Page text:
What is the 721 Exchange?
The 721 Exchange, surprisingly, isn’t new. It stems from section 721 of the IRS tax code and has been a viable strategy for over 50 years. Simply put, it allows one to transfer an investment property into a Real Estate Investment Trust (REIT) or Umbrella Partnership Real Estate Investment Trust (UPREIT). The end-result of a 721 and 1031 exchange are the same; the investor defers capital gains taxes on an appreciated investment property. A 721 exchange isn’t as simple as just selling a property and parking the funds in a REIT after the fact, however. Most facilitators, including my firm’s real estate arm, Equilus Capital Partners, will want to run a certified appraisal of the property and will work with the investor and their legal/tax team to ensure a smooth and compliant exchange. While 1031 exchanges may be seeing limits, a 1031 exchange will still sometimes be utilized to purchase a fraction of the proposed property and held for 2 years to handle “look back” provisions before being exchanged for REIT/UPREIT shares with the rest of the 721 proceeds.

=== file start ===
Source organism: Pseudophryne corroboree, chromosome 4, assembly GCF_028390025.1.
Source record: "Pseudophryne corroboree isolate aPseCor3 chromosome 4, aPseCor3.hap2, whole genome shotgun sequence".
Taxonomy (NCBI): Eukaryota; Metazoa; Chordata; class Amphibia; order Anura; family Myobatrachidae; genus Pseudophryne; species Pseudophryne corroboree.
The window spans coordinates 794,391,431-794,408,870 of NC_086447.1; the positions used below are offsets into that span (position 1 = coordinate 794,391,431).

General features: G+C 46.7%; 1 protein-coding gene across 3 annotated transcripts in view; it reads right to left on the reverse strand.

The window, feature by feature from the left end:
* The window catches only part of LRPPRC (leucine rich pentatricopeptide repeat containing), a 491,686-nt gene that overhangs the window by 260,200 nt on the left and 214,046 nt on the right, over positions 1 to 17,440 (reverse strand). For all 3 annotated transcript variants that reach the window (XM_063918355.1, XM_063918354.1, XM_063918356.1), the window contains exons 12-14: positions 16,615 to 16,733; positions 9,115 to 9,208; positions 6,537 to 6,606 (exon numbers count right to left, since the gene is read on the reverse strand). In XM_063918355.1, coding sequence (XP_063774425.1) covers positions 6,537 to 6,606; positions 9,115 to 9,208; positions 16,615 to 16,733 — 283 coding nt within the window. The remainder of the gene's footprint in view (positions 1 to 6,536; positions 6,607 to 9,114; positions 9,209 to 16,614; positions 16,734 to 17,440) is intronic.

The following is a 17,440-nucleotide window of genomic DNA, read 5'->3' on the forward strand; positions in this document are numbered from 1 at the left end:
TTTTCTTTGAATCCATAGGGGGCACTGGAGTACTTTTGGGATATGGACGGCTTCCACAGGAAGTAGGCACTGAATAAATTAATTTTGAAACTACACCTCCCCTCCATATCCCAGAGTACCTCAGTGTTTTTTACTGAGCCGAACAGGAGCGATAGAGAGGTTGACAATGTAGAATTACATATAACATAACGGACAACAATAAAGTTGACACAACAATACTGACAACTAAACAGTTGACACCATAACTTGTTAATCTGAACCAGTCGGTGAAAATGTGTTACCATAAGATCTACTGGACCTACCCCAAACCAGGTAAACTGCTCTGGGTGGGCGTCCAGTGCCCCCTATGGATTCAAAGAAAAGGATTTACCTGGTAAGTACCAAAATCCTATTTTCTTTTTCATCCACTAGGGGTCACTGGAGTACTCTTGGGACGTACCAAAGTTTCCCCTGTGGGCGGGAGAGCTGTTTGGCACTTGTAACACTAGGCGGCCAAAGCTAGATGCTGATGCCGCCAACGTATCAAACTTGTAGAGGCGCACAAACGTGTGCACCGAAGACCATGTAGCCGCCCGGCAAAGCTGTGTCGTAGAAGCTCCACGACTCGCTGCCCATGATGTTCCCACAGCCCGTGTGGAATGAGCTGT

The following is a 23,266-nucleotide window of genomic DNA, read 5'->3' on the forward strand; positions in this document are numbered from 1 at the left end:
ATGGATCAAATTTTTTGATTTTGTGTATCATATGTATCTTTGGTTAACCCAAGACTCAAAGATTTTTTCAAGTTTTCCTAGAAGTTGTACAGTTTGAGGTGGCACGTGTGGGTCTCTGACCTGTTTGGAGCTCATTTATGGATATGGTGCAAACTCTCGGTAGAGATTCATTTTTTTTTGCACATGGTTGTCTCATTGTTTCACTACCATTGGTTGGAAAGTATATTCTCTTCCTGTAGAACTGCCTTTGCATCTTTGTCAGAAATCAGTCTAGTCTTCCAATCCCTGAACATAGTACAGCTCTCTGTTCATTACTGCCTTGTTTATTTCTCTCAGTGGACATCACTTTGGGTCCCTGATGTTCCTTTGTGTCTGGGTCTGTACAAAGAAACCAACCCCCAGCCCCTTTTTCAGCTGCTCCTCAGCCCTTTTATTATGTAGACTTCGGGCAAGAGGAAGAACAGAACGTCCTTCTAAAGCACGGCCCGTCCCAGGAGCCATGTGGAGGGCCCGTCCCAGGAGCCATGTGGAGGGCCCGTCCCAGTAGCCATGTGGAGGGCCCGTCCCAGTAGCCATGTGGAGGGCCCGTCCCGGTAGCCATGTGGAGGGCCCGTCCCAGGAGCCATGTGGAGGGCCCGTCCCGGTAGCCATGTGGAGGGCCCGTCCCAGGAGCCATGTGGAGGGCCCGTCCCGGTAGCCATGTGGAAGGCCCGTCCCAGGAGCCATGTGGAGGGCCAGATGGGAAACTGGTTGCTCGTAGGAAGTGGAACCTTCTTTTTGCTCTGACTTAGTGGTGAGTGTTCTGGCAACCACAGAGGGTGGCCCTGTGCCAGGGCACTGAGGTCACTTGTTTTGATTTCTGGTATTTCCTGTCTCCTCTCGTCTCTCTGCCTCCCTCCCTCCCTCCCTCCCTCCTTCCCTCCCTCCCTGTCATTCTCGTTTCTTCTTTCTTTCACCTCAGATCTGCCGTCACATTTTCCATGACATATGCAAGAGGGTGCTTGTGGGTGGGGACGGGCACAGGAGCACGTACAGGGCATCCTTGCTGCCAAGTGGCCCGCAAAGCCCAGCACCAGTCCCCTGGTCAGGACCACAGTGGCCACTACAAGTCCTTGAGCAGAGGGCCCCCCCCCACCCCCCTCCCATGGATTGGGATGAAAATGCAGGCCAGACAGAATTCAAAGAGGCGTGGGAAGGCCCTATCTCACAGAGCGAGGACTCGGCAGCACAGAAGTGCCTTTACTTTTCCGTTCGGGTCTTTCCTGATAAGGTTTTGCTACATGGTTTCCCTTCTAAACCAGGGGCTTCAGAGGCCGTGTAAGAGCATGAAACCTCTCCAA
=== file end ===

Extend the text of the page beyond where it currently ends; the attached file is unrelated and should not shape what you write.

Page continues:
721 Benefits and Other Information
If completing a 721 exchange and receiving shares from the property, one must understand that (UP)REIT shares are not eligible for a 1031 exchange. Once you receive the shares, that’s that. Congratulations, you’ve now deferred 100% of the capitals gain and depreciation recapture tax from your property but have also gained some additional advantages, namely diversification, passive income, liquidity, control, and a new source of depreciation. See below for a short summery.
- Diversification- Rather than just one property, the investor now has passive interest in many additional investment grade commercial properties.
- Passive Income- REITs/UPREITs generally tend to pay high dividends on a quarterly or monthly basis.
- Liquidity- After a 721 exchange is completed, the full value of the original property is exchanged for shares. It is recommended to hold the shares for at least 2 years, but if you need funds, there’s no rule against selling out.